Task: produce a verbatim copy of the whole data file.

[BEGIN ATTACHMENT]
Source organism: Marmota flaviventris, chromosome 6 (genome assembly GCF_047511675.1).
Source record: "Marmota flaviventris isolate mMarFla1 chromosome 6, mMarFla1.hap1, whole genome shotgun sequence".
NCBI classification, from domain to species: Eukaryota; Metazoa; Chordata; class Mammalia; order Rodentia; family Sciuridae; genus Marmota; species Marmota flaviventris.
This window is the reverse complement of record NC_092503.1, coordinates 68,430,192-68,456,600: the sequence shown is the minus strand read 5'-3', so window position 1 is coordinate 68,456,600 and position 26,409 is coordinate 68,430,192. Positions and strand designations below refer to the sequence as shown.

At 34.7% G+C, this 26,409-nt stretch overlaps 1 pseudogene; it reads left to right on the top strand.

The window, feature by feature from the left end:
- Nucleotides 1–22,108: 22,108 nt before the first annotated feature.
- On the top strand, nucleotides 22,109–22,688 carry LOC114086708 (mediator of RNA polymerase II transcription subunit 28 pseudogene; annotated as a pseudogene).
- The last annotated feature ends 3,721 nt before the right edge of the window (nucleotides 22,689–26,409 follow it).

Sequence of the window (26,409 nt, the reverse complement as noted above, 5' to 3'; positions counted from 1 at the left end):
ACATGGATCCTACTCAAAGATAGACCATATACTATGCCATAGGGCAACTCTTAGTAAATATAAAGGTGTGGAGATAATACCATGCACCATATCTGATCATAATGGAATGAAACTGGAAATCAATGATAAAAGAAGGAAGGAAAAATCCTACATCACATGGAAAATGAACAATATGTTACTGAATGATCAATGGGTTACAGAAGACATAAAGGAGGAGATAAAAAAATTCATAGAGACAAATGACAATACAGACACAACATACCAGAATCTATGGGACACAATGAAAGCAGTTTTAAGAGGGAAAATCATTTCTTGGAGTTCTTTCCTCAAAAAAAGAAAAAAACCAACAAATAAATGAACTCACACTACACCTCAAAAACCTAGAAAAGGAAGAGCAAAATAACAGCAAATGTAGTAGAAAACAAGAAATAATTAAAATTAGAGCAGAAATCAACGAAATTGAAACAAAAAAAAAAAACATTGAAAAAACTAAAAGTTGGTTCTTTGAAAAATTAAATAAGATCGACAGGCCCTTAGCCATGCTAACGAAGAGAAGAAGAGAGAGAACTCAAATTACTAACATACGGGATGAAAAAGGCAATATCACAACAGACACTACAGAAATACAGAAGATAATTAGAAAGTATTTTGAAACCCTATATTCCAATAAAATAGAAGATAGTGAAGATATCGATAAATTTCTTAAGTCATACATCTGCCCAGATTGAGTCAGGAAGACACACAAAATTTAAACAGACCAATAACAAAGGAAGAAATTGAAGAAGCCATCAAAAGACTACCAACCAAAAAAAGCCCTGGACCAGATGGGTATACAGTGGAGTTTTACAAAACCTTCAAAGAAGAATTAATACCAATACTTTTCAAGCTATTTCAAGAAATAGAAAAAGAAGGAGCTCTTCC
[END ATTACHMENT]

Source organism: Marmota flaviventris, chromosome 6 (genome assembly GCF_047511675.1).
Source record: "Marmota flaviventris isolate mMarFla1 chromosome 6, mMarFla1.hap1, whole genome shotgun sequence".
NCBI classification, from domain to species: Eukaryota; Metazoa; Chordata; class Mammalia; order Rodentia; family Sciuridae; genus Marmota; species Marmota flaviventris.
This window is the reverse complement of record NC_092503.1, coordinates 68,430,192-68,456,600: the sequence shown is the minus strand read 5'-3', so window position 1 is coordinate 68,456,600 and position 26,409 is coordinate 68,430,192. Positions and strand designations below refer to the sequence as shown.

At 34.7% G+C, this 26,409-nt stretch overlaps 1 pseudogene; it reads left to right on the top strand.

The window, feature by feature from the left end:
- Nucleotides 1–22,108: 22,108 nt before the first annotated feature.
- On the top strand, nucleotides 22,109–22,688 carry LOC114086708 (mediator of RNA polymerase II transcription subunit 28 pseudogene; annotated as a pseudogene).
- The last annotated feature ends 3,721 nt before the right edge of the window (nucleotides 22,689–26,409 follow it).

Sequence of the window (26,409 nt, the reverse complement as noted above, 5' to 3'; positions counted from 1 at the left end):
ACATGGATCCTACTCAAAGATAGACCATATACTATGCCATAGGGCAACTCTTAGTAAATATAAAGGTGTGGAGATAATACCATGCACCATATCTGATCATAATGGAATGAAACTGGAAATCAATGATAAAAGAAGGAAGGAAAAATCCTACATCACATGGAAAATGAACAATATGTTACTGAATGATCAATGGGTTACAGAAGACATAAAGGAGGAGATAAAAAAATTCATAGAGACAAATGACAATACAGACACAACATACCAGAATCTATGGGACACAATGAAAGCAGTTTTAAGAGGGAAAATCATTTCTTGGAGTTCTTTCCTCAAAAAAAGAAAAAAACCAACAAATAAATGAACTCACACTACACCTCAAAAACCTAGAAAAGGAAGAGCAAAATAACAGCAAATGTAGTAGAAAACAAGAAATAATTAAAATTAGAGCAGAAATCAACGAAATTGAAACAAAAAAAAAAAACATTGAAAAAACTAAAAGTTGGTTCTTTGAAAAATTAAATAAGATCGACAGGCCCTTAGCCATGCTAACGAAGAGAAGAAGAGAGAGAACTCAAATTACTAACATACGGGATGAAAAAGGCAATATCACAACAGACACTACAGAAATACAGAAGATAATTAGAAAGTATTTTGAAACCCTATATTCCAATAAAATAGAAGATAGTGAAGATATCGATAAATTTCTTAAGTCATACATCTGCCCAGATTGAGTCAGGAAGACACACAAAATTTAAACAGACCAATAACAAAGGAAGAAATTGAAGAAGCCATCAAAAGACTACCAACCAAAAAAAGCCCTGGACCAGATGGGTATACAGTGGAGTTTTACAAAACCTTCAAAGAAGAATTAATACCAATACTTTTCAAGCTATTTCAAGAAATAGAAAAAGAAGGAGCTCTTCC